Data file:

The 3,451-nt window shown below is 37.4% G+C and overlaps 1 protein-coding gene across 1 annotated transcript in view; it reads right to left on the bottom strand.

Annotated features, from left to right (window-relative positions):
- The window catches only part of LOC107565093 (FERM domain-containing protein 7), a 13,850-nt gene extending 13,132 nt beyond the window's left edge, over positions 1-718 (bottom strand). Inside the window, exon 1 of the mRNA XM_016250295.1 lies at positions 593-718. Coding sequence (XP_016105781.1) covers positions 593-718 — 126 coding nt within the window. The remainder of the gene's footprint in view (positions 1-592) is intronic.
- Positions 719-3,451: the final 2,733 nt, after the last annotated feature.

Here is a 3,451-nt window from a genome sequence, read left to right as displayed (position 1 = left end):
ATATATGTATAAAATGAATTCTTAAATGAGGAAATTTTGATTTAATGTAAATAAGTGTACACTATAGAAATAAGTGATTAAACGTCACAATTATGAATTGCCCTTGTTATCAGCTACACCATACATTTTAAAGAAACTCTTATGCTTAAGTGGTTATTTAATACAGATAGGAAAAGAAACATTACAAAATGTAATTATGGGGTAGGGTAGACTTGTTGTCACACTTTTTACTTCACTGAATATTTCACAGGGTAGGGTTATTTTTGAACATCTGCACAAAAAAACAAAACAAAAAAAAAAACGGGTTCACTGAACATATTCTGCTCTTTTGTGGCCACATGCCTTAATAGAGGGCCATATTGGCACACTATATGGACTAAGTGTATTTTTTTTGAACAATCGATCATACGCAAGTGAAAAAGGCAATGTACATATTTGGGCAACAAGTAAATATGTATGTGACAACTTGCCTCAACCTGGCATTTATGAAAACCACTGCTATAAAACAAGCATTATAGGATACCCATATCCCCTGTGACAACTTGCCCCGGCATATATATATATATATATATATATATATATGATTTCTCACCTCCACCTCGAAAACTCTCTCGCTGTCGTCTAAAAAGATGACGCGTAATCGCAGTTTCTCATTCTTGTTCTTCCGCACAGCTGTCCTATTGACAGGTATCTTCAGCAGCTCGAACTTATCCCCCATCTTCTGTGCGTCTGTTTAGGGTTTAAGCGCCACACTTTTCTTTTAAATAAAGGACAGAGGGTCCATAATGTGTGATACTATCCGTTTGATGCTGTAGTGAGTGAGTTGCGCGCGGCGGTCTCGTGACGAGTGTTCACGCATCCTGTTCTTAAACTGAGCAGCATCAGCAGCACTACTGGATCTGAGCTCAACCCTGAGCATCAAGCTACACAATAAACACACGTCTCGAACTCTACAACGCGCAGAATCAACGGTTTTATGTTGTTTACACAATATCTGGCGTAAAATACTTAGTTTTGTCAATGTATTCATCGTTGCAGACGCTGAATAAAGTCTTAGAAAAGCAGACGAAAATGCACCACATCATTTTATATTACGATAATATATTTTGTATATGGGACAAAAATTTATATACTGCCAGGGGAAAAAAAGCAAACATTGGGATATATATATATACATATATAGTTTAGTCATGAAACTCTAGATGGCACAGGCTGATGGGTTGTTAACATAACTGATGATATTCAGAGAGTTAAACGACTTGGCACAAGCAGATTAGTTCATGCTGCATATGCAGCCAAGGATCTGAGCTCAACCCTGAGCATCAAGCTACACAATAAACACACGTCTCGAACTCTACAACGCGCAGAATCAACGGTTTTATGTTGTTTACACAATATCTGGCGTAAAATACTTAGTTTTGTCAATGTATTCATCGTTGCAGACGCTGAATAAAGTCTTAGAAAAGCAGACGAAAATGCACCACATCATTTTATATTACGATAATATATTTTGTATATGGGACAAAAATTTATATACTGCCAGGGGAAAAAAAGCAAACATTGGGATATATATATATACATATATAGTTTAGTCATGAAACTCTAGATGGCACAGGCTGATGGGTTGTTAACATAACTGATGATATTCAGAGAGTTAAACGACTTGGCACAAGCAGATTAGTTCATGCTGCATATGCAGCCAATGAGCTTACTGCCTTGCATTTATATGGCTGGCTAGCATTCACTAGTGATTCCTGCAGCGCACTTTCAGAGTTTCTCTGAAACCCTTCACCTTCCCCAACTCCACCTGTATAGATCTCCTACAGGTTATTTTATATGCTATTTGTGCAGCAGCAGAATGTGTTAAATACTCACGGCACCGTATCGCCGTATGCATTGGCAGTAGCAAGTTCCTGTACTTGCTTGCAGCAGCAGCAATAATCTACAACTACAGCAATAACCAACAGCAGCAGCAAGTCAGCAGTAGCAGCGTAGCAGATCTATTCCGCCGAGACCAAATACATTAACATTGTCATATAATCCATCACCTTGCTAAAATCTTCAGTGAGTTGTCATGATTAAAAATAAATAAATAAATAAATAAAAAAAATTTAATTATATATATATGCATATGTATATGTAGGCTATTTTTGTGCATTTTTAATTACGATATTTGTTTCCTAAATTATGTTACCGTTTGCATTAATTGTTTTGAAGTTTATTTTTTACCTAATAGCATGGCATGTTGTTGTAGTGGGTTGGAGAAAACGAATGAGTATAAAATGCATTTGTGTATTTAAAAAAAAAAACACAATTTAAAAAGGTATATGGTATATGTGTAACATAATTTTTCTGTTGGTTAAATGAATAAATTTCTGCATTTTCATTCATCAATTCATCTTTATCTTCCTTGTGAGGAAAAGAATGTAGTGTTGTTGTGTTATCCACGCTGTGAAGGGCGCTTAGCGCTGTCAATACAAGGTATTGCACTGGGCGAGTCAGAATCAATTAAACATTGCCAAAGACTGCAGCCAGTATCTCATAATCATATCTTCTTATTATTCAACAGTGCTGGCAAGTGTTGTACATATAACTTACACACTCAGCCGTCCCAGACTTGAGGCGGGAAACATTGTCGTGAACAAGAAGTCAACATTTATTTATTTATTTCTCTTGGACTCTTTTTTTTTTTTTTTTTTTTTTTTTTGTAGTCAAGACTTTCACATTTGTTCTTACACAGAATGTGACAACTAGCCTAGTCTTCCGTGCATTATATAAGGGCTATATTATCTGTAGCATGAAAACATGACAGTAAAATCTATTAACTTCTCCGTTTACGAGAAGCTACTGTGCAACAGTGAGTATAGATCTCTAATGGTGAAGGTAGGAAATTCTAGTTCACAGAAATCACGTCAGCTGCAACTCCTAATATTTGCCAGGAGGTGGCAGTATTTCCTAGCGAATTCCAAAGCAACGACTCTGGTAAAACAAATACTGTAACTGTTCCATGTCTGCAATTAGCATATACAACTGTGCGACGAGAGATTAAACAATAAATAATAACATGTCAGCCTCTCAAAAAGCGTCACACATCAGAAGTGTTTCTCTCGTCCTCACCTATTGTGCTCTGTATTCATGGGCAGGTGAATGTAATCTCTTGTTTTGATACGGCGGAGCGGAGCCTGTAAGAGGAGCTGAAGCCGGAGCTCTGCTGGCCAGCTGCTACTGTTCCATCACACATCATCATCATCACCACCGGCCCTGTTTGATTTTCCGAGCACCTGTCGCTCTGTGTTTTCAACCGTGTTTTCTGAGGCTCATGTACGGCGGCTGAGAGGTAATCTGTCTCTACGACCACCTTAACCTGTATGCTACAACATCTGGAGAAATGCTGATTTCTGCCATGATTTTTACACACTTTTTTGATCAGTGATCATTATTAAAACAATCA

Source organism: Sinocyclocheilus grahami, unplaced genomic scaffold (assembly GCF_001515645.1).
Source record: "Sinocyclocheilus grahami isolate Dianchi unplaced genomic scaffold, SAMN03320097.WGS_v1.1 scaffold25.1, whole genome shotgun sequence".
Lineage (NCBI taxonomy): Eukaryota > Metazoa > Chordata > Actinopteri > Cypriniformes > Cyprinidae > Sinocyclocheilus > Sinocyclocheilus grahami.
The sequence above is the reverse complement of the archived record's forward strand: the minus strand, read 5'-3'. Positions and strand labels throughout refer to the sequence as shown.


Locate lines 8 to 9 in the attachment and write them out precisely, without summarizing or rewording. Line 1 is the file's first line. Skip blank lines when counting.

Source record: "Sinocyclocheilus grahami isolate Dianchi unplaced genomic scaffold, SAMN03320097.WGS_v1.1 scaffold25.1, whole genome shotgun sequence".
Lineage (NCBI taxonomy): Eukaryota > Metazoa > Chordata > Actinopteri > Cypriniformes > Cyprinidae > Sinocyclocheilus > Sinocyclocheilus grahami.